Host Access Protocol (HAP) specification: Version 2
RFC 1221

Document Type RFC - Informational (April 1991; No errata)
Updates RFC 907
Author Winston Edmond
Last updated 2013-03-02
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Network Working Group                                          W. Edmond
Request for Comments: 1221                                           BBN
Updates: RFC 907                                              April 1991

          Host Access Protocol (HAP) Specification - Version 2

Status of this Memo

   This memo describes the Host Access Protocol implemented in the
   Terrestrial Wideband Network (TWBNET).  It obsoletes most but not all
   of RFC 907.  This memo provides information for the Internet
   community.  It does not specify an Internet standard.  Distribution
   of this memo is unlimited.


   This memo specifies the Host Access Protocol (HAP).  HAP is a Network
   layer (OSI Layer 3 lower) access protocol that was first implemented
   about a decade ago for the DARPA/DCA sponsored Wideband Packet
   Satellite Network (WBNET), the precursor of the current Terrestrial
   Wideband Network (TWBNET).  This version of the specification
   obsoletes references [1] and [2] in addition to most of RFC 907.

   HAP is a developmental protocol, and will be revised as new
   capabilities are added and unused features are eliminated or revised.
   One reason that HAP is being revised now is that, unlike the original
   WBNET's satellite channel, the TWBNET's T1 fiber links are not a
   broadcast medium.  This has prompted some changes to the protocol
   that will permit greater efficiency in a mesh topology network.
   Another cause of revision is the need to make HAP able to support a
   variety of OSI layer 3 upper protocols, such as DECNET Phase V, ST,
   and CLNP, where before only Internet Protocol (IP) was used.
   Appendix B describes how backward compatibility with the older IP-
   only version of HAP is achieved.  A third cause of protocol changes
   is the desire to simplify interaction between ST2 protocol (RFC 1190)
   agents and the TWBNET.  This has mainly affected the way certain
   setup errors are handled.  These changes are expected to be backward
   compatible.  Appendix A describes two capabilities that may be added
   to HAP in the future.

   One of the protocol enhancements, "Group Streams", described in
   reference [2] has been eliminated.  There are no known applications
   that use the feature.  As described in Appendix A, a new mechanism,
   to be called "shared streams", capable of providing equivalent
   capabilities will be implemented if needed.  Changes in [2] that have
   been retained include various query/reply control messages that
   permit a host to determine what resources it owns (mostly useful for

Edmond                                                          [Page 1]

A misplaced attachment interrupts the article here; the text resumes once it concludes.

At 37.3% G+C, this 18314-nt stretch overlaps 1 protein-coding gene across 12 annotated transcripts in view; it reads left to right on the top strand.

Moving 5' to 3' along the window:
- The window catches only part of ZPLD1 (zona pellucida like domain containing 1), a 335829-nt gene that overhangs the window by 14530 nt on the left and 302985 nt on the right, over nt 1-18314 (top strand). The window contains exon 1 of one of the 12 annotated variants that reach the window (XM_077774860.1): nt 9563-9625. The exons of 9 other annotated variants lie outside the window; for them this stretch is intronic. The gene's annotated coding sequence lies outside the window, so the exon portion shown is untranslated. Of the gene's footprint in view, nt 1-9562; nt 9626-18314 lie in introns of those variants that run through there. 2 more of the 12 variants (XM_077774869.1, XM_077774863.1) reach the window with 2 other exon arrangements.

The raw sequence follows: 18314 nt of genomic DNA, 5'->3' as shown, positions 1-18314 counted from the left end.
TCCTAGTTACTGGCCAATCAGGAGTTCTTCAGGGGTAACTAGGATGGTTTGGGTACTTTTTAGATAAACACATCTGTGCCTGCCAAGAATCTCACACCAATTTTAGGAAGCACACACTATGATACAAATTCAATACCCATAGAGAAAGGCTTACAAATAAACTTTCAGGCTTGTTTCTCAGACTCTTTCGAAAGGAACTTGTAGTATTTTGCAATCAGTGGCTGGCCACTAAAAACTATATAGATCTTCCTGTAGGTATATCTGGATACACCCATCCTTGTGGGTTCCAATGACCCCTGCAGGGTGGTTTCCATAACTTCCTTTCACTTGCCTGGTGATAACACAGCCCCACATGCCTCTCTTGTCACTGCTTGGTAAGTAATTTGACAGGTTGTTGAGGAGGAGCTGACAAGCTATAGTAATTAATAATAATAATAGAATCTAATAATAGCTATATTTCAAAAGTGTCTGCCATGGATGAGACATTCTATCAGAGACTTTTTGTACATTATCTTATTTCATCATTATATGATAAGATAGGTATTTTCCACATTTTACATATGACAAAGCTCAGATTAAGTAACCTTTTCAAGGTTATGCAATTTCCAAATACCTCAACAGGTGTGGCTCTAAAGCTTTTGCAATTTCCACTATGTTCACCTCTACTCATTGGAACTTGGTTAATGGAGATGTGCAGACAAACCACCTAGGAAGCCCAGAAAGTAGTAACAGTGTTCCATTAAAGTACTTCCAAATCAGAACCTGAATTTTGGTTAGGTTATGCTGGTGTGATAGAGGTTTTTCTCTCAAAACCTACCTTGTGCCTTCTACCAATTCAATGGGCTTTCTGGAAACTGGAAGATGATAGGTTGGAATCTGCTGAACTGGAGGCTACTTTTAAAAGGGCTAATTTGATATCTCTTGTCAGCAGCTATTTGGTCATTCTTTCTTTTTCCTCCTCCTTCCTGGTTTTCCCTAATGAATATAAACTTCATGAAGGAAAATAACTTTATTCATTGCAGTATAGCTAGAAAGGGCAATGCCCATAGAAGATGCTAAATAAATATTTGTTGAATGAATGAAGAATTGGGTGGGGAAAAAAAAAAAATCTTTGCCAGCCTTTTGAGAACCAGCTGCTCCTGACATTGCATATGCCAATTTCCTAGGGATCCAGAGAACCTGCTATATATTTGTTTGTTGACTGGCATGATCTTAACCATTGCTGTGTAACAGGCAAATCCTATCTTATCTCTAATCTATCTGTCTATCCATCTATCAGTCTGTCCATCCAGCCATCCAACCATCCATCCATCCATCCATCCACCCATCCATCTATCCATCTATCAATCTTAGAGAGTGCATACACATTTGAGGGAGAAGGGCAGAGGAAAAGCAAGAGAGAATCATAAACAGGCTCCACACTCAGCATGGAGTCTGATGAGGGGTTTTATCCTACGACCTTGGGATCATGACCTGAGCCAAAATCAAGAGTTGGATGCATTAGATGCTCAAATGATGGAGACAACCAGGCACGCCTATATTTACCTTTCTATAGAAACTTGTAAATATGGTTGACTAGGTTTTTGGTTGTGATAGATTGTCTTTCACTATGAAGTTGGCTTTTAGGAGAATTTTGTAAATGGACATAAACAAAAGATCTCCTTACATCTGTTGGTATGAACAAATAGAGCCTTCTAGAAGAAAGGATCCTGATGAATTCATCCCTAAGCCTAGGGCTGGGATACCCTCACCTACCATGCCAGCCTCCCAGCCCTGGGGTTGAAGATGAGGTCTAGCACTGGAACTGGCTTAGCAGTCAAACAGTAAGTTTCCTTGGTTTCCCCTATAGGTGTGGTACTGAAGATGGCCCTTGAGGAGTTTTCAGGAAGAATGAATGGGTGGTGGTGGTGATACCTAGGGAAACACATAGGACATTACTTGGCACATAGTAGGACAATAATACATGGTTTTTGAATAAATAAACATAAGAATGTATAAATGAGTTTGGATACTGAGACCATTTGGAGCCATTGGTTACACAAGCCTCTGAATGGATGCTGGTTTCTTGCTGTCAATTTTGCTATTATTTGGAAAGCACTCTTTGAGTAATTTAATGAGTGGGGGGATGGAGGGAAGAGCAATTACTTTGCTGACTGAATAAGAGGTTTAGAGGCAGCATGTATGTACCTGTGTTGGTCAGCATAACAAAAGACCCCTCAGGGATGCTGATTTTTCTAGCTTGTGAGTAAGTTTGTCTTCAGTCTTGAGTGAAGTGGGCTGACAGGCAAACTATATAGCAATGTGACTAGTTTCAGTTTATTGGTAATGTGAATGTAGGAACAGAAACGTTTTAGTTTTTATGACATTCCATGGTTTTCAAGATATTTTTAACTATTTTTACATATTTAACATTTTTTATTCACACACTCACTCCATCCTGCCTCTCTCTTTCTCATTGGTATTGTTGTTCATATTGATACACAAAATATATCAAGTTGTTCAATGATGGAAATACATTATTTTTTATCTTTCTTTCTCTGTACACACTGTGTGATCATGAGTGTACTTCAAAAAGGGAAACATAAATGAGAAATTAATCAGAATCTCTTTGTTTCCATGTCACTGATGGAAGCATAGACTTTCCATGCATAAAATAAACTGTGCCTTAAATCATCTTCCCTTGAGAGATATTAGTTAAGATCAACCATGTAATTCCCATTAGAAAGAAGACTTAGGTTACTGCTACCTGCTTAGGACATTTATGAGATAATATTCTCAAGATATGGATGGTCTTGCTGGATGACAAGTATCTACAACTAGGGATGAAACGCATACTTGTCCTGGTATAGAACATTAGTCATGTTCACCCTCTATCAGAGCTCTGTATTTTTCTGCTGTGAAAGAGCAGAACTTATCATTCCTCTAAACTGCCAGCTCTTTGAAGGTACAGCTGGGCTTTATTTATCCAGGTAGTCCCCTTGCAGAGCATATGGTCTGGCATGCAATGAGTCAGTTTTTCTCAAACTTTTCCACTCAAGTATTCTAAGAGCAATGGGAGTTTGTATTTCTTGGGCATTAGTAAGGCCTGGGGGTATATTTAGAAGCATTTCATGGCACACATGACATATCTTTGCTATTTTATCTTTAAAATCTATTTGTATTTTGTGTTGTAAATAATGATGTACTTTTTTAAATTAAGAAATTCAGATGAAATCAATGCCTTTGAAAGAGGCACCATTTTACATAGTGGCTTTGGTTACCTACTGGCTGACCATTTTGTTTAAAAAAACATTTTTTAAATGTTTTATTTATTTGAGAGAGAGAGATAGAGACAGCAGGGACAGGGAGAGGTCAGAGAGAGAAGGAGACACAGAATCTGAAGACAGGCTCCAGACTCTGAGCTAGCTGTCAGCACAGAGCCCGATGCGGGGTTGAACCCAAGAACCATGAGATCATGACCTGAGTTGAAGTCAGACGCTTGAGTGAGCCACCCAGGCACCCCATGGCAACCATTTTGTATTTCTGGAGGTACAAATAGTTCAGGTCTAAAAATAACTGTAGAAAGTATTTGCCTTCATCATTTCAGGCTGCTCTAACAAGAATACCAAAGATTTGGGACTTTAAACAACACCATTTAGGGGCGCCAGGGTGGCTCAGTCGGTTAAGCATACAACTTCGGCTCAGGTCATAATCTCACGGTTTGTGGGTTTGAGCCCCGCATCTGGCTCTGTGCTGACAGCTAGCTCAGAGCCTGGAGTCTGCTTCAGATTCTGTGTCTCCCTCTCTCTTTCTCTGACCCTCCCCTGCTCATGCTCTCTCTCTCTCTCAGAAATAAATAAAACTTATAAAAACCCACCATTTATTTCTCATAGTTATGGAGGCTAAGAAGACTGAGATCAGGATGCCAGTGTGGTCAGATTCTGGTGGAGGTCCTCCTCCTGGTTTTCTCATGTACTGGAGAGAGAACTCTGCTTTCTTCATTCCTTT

RFC 1221                          HAP2                        April 1991

   cleanup following a host reboot or crash).

   This document assumes the reader is familiar with DoD internetworking

1. Introduction

   The Host Access Protocol (HAP) is a network layer protocol (as is
   X.25).  ("Network layer" here means ISO layer 3 lower, the protocol
   layer below the DoD Internet Protocol (IP) layer [3] and above any
   link layer protocol.)  HAP defines the different types of host-to-
   network control messages and host-to-host data messages that may be
   exchanged over the access link connecting a host and the network
   packet switch node.  The protocol establishes formats for these
   messages, and describes procedures for determining when each type of
   message should be transmitted and what it means when one is received.

   HAP has been implemented in the wide-area network called the
   Terrestrial Wideband Network (TWBNET) [5] and in the routers and
   other hosts that connect to TWBNET.  The packet switch nodes that
   compose the TWBNET are called Wideband Packet Switches (WPS).

   Both the precursor to HAP, the Host/SATNET Protocol [6], used in the
   Atlantic Packet Satellite Network (SATNET) and the Mobile Access
   Terminal Network (MATNET [7]), and HAP, used in the original Wideband
   Satellite Network (WBNET) [8], were originally designed to provide
   efficient access to the single satellite channel each network used to
   connect all sites.  The HAP protocol designers reflected some of the
   peculiarities of the single satellite channel environment in the HAP
   protocol itself.  The current Terrestrial Wideband Network (TWBNET)
   utilizes T1-speed fiber connections between sites.  Future networks
   and TWBNET may use a combination of terrestrial connections and
   satellite connections, and may have more than one of each.  The HAP
   protocol has been changed to accommodate these extensions.

   Section 2 presents an overview of HAP.  Details of HAP formats and
   message exchange procedures are contained in Sections 3 through 10.
   Further explanation of some of the topics addressed in this HAP
   specification can be found in reference [1].

   Any protocol employed to provide sufficiently reliable message
   exchange over the Host-WPS link is assumed to be transparent to the
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